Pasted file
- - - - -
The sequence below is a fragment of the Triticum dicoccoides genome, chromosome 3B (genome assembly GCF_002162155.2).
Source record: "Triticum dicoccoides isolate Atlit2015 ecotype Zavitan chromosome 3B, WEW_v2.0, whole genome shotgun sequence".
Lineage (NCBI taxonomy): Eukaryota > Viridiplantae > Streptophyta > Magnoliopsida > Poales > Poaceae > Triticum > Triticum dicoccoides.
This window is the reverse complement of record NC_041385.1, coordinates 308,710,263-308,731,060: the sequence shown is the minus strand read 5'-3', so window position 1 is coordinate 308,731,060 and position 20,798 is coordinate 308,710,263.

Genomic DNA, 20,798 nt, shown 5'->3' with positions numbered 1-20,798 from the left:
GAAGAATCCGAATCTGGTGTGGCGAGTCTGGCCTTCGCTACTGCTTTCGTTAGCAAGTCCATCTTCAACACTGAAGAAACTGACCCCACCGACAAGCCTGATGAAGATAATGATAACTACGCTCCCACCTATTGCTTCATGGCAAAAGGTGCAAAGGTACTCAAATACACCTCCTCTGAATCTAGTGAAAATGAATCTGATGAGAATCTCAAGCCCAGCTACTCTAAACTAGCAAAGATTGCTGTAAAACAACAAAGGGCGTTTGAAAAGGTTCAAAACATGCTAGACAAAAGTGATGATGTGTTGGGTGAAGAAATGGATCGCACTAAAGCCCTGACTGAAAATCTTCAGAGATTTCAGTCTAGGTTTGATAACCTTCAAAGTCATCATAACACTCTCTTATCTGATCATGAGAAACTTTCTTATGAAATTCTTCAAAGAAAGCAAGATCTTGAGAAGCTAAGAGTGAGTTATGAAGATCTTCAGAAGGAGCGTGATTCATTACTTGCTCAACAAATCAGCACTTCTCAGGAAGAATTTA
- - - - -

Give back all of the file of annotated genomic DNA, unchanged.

The sequence below is a fragment of the Triticum dicoccoides genome, chromosome 3B (genome assembly GCF_002162155.2).
Source record: "Triticum dicoccoides isolate Atlit2015 ecotype Zavitan chromosome 3B, WEW_v2.0, whole genome shotgun sequence".
Lineage (NCBI taxonomy): Eukaryota > Viridiplantae > Streptophyta > Magnoliopsida > Poales > Poaceae > Triticum > Triticum dicoccoides.
This window is the reverse complement of record NC_041385.1, coordinates 308,710,263-308,731,060: the sequence shown is the minus strand read 5'-3', so window position 1 is coordinate 308,731,060 and position 20,798 is coordinate 308,710,263.

Genomic DNA, 20,798 nt, shown 5'->3' with positions numbered 1-20,798 from the left:
GAAGAATCCGAATCTGGTGTGGCGAGTCTGGCCTTCGCTACTGCTTTCGTTAGCAAGTCCATCTTCAACACTGAAGAAACTGACCCCACCGACAAGCCTGATGAAGATAATGATAACTACGCTCCCACCTATTGCTTCATGGCAAAAGGTGCAAAGGTACTCAAATACACCTCCTCTGAATCTAGTGAAAATGAATCTGATGAGAATCTCAAGCCCAGCTACTCTAAACTAGCAAAGATTGCTGTAAAACAACAAAGGGCGTTTGAAAAGGTTCAAAACATGCTAGACAAAAGTGATGATGTGTTGGGTGAAGAAATGGATCGCACTAAAGCCCTGACTGAAAATCTTCAGAGATTTCAGTCTAGGTTTGATAACCTTCAAAGTCATCATAACACTCTCTTATCTGATCATGAGAAACTTTCTTATGAAATTCTTCAAAGAAAGCAAGATCTTGAGAAGCTAAGAGTGAGTTATGAAGATCTTCAGAAGGAGCGTGATTCATTACTTGCTCAACAAATCAGCACTTCTCAGGAAGAATTTA